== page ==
We all know that child sexual abuse is illegal, and the law rightly provides serious criminal penalties for those who perpetrate such crimes. The criminal justice system is meant to hold the perpetrator responsible for his or her acts. In criminal cases, it is the state that is acting on behalf of its citizens, not the individual. The purpose of civil litigation is for the victims to obtain their own personal justice by way of actions to seek monetary damages. But when should victims pursue civil litigation? Why is the prudent course for victims to wait until the criminal case is resolved one way or the other?
You have legal options if you were a victim of child sexual abuse. Reach out to attorney Paul Mones to learn more.
Criminal Versus Civil Cases
The law punishes a number of sexual crimes committed against children, with the possibility of serious prison time for those who engage in these despicable acts. However, there are limitations to what the criminal justice system can do. For one, the criminal courts only punish the individuals who directly commit these crimes. Also, the criminal justice system is only concerned with punishing and deterring criminal actions. It’s not concerned with obtaining just compensation for victims. That’s the job of the civil justice system. Victims of child sexual abuse can file a civil lawsuit to seek monetary compensation from from institutions that shielded their abusers s or facilitated their actions.
Why Does Victim Compensation Matter?
Some child sexual abuse victims are not sure whether to demand compensation through a civil suit. There are some explanations for this uncertainty. Many victims think that as long as their abusers are arrested and sent to prison, they can close the chapter and move on with their lives. Still, others are not aware that they can pursue other parties, besides the abuser, in civil court.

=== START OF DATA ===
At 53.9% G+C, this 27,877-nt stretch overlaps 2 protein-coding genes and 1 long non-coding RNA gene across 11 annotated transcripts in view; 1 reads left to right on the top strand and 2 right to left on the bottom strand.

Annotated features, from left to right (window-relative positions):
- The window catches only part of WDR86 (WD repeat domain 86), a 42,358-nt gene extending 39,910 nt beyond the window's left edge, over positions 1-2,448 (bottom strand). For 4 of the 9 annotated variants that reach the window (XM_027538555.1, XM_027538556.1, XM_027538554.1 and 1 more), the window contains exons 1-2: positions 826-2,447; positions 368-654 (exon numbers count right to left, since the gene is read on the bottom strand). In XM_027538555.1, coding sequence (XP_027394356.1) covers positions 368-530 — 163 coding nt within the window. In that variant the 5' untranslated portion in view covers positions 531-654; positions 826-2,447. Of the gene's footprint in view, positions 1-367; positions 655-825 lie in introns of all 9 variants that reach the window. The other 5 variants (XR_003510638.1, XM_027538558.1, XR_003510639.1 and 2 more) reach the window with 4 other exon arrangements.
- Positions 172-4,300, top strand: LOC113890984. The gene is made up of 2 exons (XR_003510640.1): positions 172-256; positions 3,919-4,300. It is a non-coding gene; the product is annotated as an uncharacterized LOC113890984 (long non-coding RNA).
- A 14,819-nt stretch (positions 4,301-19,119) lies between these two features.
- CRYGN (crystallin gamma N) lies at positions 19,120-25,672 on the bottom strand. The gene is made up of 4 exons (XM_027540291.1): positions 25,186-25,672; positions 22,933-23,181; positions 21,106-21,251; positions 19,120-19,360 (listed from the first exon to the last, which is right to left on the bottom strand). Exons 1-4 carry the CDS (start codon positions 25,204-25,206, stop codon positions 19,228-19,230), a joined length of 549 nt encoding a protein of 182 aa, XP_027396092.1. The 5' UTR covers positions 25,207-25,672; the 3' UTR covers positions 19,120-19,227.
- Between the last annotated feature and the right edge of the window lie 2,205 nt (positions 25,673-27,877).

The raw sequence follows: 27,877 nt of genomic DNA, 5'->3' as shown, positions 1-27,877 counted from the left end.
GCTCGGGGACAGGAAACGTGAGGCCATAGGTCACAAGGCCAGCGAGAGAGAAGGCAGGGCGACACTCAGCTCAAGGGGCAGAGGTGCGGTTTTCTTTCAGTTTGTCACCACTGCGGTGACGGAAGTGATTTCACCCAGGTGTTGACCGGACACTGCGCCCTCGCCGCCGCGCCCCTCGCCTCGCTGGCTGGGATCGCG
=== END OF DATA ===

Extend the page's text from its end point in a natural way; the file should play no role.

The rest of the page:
While sexual abusers certainly deserve to be held accountable in the criminal courts, monetary compensation is an essential part of the victims’ healing process. It’s been well-documented that child sexual abuse victims have higher incidences of depression, anxiety, drug and alcohol abuse, and many other problems. These problems will sometimes last for several years or perhaps even a lifetime.
Victims typically need professional medical and psychiatric treatment to deal with these issues before they can begin to recover. Monetary compensation can help them get the services they need. Compensation may help pay for:
- Hospitalization in the event of a suicide attempt
- Psychiatric treatment and therapy
- Mental health counseling
- Prescription drug medications for anxiety and depression
- Rehabilitation and other treatment for drug and alcohol abuse that develop later
Why Sexual Abuse Victims Should Wait Until The Criminal Case Is Done
So why would a victim want to wait to pursue a civil case until the criminal one is complete? Victims can use evidence introduced in the criminal trial to hold the defendant, and others, liable in a civil lawsuit. The evidence might concern not just the abuser’s actions, but actions taken by companies or organizations that covered up and perpetuated the sexual abuse.
Remember, too, that civil cases have a different and lower burden of proof than criminal cases. In a criminal case, the prosecutor must prove beyond a reasonable doubt that the defendant did what he or she is accused of. In a civil case, the standard of proof is typically, based upon the state, a preponderance of the evidence. Under this evidentiary standard, the plaintiff meets the burden of proof by showing that there is a greater than 50% chance that the claim is true.
Ask Us About The Best Strategy For Bringing Your Abuser To Justice
While every case is different, it’s often a good idea to wait until the defendant’s criminal trial is over before pursuing a civil claim. Paul Mones, P.C. can help. He has worked on behalf of countless child sexual abuse victims for decades, winning them the compensation they deserve. If you or a loved one were abused as a child, give us a call to learn more about your legal rights.